Behavioral Ecology and Sociobiology

, Volume 65, Issue 4, pp 621–631 | Cite as

Movement and memory: different cognitive strategies are used to search for resources with different natural distributions

Original Paper

Abstract

Recent attempts to integrate function and mechanism have resulted in an appreciation of the relevance of forager psychology to understanding the functional aspects of foraging behaviour. Conversely, an acknowledgement of the functional diversity of learning mechanisms has led to greater understanding of the adaptive nature of cognition. In this paper, we present data from three experiments suggesting that noisy miner birds use different cognitive strategies when searching for foods with different distributions. When searching for nectar, an immobile, readily depleted resource, birds spontaneously attend to fine-scale spatial information and use a spatial memory-based strategy that is efficient in a novel context and largely resistant to disruptions to movement. When searching for invertebrates, a mobile, clumped and cryptic resource, birds employ a strategy whose efficiency increases with increased task familiarity, is vulnerable to disruptions to their movement and may rely more on memory for movement rules than memory for location information. Previous reports of adapted cognition have reported performance differences between species (for example, better spatial cognitive performance in storing versus non-storing birds). Ours is the first study to demonstrate that differences in cognitive strategy (as opposed to just enhanced performance) occur within a single species in different foraging contexts. As well as providing an example of how specially adapted cognitive mechanisms might work, our data further emphasise the importance of jointly considering functional and mechanistic aspects to fully understand the adaptive complexities of behaviour.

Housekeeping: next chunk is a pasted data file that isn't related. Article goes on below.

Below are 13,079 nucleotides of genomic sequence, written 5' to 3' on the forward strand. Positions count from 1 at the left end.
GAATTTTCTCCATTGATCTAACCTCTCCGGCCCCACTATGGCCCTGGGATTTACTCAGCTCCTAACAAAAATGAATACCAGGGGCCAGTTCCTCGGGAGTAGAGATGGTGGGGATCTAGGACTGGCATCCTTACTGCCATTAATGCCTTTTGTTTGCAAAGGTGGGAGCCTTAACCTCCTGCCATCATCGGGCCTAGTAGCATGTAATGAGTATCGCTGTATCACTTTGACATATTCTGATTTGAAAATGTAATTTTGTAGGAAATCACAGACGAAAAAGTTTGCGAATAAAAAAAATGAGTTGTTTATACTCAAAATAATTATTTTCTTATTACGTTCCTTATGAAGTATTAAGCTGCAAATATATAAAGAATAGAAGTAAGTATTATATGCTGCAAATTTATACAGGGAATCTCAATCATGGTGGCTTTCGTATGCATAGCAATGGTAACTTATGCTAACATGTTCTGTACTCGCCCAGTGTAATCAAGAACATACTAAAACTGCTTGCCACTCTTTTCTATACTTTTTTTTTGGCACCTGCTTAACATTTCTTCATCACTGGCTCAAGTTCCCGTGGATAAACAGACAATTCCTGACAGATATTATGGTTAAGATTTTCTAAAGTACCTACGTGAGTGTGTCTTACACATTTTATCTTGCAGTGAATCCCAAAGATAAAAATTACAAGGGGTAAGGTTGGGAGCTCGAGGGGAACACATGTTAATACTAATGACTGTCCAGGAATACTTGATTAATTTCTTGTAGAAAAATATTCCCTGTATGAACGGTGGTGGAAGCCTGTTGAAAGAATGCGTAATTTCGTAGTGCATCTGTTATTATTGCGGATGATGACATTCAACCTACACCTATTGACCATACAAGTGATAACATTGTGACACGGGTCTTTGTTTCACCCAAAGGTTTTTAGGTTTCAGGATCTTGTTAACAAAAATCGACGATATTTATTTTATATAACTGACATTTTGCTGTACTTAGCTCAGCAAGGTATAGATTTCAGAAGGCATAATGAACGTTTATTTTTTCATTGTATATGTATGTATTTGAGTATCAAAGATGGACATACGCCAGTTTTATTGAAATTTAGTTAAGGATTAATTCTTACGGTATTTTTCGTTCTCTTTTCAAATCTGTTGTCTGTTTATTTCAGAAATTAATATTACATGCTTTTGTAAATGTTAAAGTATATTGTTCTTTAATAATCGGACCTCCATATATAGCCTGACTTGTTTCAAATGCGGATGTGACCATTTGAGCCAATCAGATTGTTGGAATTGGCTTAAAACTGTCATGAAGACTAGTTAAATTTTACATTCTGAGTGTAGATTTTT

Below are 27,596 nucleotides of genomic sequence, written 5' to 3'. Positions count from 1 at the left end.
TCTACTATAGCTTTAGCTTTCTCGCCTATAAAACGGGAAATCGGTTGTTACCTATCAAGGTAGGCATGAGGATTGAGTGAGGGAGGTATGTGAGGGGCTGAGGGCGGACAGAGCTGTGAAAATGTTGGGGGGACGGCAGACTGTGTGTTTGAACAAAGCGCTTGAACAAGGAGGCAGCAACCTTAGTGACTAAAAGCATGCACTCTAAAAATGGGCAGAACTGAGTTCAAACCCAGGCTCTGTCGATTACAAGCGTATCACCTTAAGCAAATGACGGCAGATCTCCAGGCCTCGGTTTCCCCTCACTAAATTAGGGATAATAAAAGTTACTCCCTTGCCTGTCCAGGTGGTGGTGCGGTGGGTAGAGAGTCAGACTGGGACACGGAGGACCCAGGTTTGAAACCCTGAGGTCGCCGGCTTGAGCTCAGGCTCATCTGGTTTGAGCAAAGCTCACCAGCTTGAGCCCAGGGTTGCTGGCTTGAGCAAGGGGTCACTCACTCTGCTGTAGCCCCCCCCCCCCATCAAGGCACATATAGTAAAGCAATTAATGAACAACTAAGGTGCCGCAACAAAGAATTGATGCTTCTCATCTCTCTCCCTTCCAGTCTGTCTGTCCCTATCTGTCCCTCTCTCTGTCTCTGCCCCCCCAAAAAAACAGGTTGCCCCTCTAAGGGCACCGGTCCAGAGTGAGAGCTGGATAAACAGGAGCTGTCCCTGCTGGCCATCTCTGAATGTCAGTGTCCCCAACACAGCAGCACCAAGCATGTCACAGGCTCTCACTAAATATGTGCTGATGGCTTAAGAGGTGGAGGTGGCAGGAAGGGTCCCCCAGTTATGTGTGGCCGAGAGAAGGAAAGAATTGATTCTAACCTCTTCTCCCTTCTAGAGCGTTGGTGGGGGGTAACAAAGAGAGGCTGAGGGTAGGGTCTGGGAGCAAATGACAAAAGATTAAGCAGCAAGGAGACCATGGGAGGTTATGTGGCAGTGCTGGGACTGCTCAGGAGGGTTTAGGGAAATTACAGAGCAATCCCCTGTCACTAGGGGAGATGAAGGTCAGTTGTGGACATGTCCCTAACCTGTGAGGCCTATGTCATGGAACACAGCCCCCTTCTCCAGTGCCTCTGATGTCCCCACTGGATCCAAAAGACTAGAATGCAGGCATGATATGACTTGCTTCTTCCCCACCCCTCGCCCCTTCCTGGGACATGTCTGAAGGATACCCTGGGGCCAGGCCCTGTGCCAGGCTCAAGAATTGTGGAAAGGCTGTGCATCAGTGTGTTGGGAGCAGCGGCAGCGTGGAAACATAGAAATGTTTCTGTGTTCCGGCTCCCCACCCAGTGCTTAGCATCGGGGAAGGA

Keywords

Function Mechanism Foraging Resource distribution Search strategy Spatial cognition 

Notes

Acknowledgements

We thank Mark Wiese and Paul McDonald for assistance with husbandry and banding. We also thank three anonymous reviewers for their comments, which greatly improved the quality of the manuscript. DS was supported by a RAACE scholarship from Macquarie University.

Ethical standards

The experiments reported herein comply with the current laws of the State of New South Wales and the Commonwealth of Australia.

Conflict of interest

The authors declare that they have no conflict of interest.

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Copyright information

© Springer-Verlag 2010

Authors and Affiliations

  1. 1.Department of Brain, Behaviour and EvolutionMacquarie UniversitySydneyAustralia
  2. 2.School of PsychologyUniversity of NewcastleOurimbahAustralia

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